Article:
Vikes' Rosenthal stays mum about facing former mates

Updated: October 22, 2003, 10:21 PM ET

EDEN PRAIRIE, Minn. -- The New York Giants were willing to let right tackle Mike Rosenthal go when he got a better offer from the Minnesota Vikings this spring.

The Giants probably wish they had him back.

Rosenthal is plenty happy where he's at, and so are the Vikings.

"He is doing a great job," quarterback Daunte Culpepper said. "He is playing at a very high level, and I'm very glad that he's here. He completed that offensive line."

He probably won't ever be a dominant blocker, but the 6-foot-7, 310-pound Rosenthal's biggest value to the Vikings was that he was a reliable right tackle. That allowed Chris Liwienski to move to left guard and make Minnesota's line one of the biggest and best in the league.

"Mike has done very, very well," coach Mike Tice said. "Mike gets better every week. He's playing with more confidence. He's fixed some things with his footwork, his technique. He's a smart kid. He knows this -- he needs to work on his strength. Not a lot we can do about that right now, but we'll work on that in the offseason. But we really like Mike Rosenthal. We're glad he have him, and he's done an excellent job for us. He grades out very well every week."

A native of Indiana who starred at Notre Dame, Rosenthal was drafted in the fifth round by the Giants in 1999 -- where he became a full-time starter in 2002. He signed with the Vikings in March and is making a base salary of $980,000 this year.

This week, Rosenthal will face his former team -- including defensive end Michael Strahan, who will line up against him. Strahan set the single-season record for sacks in 2001 with 22{. He has six this year.

"I was surprised that we let him go," Strahan said of Rosenthal. "I thought he improved and that he was well worth whatever he was asking for. It just didn't work out.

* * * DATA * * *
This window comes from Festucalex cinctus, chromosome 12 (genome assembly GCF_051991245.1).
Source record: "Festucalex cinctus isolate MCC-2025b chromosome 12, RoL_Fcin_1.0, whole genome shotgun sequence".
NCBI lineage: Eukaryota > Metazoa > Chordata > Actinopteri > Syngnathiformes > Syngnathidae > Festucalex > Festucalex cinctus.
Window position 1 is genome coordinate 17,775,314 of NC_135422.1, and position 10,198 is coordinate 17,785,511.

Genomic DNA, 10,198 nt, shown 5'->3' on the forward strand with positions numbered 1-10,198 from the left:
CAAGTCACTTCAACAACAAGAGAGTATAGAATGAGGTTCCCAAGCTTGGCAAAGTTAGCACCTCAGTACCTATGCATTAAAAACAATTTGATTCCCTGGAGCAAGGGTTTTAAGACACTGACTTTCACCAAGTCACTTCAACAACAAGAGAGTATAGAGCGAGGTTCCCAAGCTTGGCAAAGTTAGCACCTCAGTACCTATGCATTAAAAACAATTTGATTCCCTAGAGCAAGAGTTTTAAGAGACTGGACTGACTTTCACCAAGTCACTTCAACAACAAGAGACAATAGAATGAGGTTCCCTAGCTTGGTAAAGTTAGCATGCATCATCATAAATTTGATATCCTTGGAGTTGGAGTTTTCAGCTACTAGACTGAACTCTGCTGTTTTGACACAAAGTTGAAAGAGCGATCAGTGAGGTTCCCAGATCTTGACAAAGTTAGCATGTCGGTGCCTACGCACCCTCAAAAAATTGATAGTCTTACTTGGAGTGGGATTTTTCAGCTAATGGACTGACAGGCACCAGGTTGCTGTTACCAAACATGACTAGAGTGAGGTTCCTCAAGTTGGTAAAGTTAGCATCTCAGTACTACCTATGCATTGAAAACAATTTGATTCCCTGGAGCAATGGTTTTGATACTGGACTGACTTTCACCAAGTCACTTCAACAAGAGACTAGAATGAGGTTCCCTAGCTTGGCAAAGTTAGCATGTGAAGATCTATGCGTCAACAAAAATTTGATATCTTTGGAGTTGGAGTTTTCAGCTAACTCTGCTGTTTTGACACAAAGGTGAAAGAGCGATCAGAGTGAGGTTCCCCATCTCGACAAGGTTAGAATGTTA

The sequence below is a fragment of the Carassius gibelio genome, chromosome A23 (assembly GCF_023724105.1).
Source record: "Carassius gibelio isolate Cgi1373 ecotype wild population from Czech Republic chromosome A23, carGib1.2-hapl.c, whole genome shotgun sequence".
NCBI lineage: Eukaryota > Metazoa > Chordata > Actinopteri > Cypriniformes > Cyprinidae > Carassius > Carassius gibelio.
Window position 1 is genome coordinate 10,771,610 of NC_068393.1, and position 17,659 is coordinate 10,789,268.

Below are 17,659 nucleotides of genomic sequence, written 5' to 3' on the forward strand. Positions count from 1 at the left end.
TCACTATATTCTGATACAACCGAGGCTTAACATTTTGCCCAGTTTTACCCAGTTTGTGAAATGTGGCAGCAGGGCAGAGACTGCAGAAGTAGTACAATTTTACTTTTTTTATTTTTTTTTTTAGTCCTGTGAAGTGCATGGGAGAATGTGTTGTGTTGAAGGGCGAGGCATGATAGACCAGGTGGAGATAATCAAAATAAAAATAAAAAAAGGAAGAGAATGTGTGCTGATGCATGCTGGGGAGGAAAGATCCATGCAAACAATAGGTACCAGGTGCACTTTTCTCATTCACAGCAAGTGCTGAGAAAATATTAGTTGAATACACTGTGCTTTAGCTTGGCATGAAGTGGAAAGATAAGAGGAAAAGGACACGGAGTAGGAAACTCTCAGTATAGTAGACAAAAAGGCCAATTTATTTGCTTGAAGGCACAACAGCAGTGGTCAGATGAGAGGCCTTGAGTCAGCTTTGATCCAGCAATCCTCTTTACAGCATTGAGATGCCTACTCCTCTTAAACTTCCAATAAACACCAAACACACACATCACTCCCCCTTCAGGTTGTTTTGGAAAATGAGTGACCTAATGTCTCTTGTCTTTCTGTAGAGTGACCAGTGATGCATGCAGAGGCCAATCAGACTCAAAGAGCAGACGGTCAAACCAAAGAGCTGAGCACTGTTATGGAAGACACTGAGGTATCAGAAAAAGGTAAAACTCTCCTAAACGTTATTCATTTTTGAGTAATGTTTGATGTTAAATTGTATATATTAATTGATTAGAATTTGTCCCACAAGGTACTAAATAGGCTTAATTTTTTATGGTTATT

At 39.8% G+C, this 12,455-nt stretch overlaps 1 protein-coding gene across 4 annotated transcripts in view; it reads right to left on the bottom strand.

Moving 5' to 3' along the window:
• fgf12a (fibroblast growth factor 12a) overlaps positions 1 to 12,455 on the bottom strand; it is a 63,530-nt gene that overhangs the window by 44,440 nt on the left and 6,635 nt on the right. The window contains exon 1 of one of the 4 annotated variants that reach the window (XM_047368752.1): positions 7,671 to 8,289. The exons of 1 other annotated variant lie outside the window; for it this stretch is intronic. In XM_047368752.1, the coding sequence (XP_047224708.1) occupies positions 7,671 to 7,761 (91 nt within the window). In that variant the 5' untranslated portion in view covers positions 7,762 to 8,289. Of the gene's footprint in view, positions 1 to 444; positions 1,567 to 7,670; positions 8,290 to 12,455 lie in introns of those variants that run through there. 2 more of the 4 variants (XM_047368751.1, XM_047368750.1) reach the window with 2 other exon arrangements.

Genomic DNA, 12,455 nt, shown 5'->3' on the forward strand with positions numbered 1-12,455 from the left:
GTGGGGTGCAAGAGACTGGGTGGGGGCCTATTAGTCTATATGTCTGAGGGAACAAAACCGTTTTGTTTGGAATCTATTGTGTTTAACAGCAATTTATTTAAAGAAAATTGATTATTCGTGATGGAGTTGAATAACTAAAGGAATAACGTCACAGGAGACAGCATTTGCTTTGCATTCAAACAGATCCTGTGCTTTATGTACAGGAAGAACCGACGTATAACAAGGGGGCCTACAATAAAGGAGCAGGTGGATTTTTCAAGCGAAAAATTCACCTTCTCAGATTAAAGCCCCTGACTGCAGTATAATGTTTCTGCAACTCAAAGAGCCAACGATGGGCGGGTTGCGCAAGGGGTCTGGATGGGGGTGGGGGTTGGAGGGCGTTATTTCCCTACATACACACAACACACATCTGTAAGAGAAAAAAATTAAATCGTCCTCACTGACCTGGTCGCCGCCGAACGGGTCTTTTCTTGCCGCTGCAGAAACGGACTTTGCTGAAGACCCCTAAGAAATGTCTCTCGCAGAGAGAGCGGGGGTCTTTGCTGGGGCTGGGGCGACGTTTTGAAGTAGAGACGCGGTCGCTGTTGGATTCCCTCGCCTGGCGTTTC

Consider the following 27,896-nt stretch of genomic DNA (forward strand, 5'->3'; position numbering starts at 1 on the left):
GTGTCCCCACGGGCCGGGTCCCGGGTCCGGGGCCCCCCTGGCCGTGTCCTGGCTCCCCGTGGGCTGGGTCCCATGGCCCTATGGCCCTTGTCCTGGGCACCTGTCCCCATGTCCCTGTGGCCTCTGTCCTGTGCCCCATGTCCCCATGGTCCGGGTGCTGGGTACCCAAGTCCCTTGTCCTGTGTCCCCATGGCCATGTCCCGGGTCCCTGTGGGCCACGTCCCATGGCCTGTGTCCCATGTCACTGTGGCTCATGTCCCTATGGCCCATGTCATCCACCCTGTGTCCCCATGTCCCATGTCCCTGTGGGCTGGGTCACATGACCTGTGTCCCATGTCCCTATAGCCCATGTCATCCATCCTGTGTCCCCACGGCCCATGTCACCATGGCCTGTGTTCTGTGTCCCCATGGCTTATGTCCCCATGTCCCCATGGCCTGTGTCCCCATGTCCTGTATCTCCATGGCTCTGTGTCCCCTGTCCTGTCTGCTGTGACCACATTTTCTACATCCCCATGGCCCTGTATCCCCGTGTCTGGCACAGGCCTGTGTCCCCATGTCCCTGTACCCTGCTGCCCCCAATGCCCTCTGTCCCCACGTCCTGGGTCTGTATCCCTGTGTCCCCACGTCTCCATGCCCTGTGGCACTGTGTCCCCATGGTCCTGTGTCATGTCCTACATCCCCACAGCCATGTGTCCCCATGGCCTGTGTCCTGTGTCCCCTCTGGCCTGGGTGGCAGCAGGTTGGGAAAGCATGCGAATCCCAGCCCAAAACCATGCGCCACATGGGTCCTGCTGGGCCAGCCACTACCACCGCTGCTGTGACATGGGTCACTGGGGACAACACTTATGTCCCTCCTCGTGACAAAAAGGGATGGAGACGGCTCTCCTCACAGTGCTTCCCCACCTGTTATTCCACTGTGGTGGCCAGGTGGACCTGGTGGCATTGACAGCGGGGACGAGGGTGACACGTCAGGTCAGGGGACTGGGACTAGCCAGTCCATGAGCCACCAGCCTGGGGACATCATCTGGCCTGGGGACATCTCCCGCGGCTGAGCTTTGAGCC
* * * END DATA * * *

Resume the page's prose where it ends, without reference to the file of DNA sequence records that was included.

"He is strong, he is big, he is athletic and he is competitive. He has all of the things that you need to be a good tackle in this league."

Rosenthal, though friendly and polite, is guarded by nature. Especially this week, when it's only natural that he'd be reluctant to say something disparaging about his former employer for fear the quote would be taped up somewhere in the locker room.

"You have 16 opponents," Rosenthal said. "Each Sunday is an opportunity to come out and play, and we're excited as a team to get out there."

Any insights as to how to stay one step ahead of the Giants' defensive line?

"Obviously I've been there, and I know how good they are up front defensively," he said. "They present challenges to us."

Meanwhile, the Giants' offensive line is in flux. Center Chris Bober has been moved to right tackle, rookie Wayne Lucier is starting at center and two other first-year players -- left guard Jeff Roehl and right guard David Diehl -- are also in the lineup. Left tackle Luke Petitgout is the only starter with much experience.

"I missed Rosey the minute he was out of here," Fassel said. "He was always one of my favorite guys. He's a tough guy, a hard-working guy. He's a dedicated guy. If I describe what kind of player I want on my team, he'd fit the mold.

"I really thought that we could sign him back. I really did. I really did. We were probably remiss in that."

Rosenthal has enjoyed fitting in with his new team.

"It wasn't a seamless transition, but the guys in that locker room have been incredible to me," he said.

This story is from ESPN.com's automated news wire. Wire index